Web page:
Current theoretical accounts of learning view students as active seekers and processors of information (Bandura, 1986; Pintrich, Cross, Kozma, & McKeachie, 1986). Learners’ cognitions can influence the instigation, direction, and persistence of achievement-related behaviors (Brophy, 1983; Corno & Snow, 1986; Schunk, 1989; Weiner, 1985; Winne, 1985). Research conducted within various theoretical traditions places particular emphasis on students’ beliefs concerning their capabilities to exercise control over important aspects of their lives (Bandura, 1982; Corno & Man-dinach, 1983; Covington & Omelich, 1979; Rotter, 1966; Weiner, 1979).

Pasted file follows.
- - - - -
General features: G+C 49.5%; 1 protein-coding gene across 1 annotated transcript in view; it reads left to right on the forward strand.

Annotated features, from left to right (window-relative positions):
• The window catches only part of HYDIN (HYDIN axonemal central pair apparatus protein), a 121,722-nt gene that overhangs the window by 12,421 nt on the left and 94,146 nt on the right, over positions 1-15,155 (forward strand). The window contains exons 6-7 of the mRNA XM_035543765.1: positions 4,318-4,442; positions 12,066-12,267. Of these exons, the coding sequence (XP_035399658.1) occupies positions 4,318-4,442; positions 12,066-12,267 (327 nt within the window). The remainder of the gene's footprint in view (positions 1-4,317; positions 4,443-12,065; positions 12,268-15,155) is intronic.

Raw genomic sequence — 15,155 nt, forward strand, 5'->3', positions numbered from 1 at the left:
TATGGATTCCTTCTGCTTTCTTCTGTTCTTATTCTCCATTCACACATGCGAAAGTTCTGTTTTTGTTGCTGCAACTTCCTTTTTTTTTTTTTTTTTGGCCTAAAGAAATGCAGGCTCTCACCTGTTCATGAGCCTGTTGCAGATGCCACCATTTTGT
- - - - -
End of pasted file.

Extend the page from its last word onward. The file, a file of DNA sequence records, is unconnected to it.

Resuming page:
Unable to display preview. Download preview PDF.
Freud, Sigmund – psychoanalysis
Vygotsky, Lev – sociocultural theory
This view leads to a classroom focus on using learning strategies that have been observed in successful language learners and to a view of the learner as an ‘information-processor’, with limitations as to how much new information can be retained, and who needs strategies to be able to transfer information into memory.
A cognitive theory of learning sees second language acquisition as a conscious and reasoned thinking process, involving the deliberate use of learning strategies. Learning strategies are special ways of processing information that enhance comprehension, learning or retention of information. This explanation of language learning contrasts strongly with the behaviourist account of language learning, which sees language learning as an unconscious, automatic process.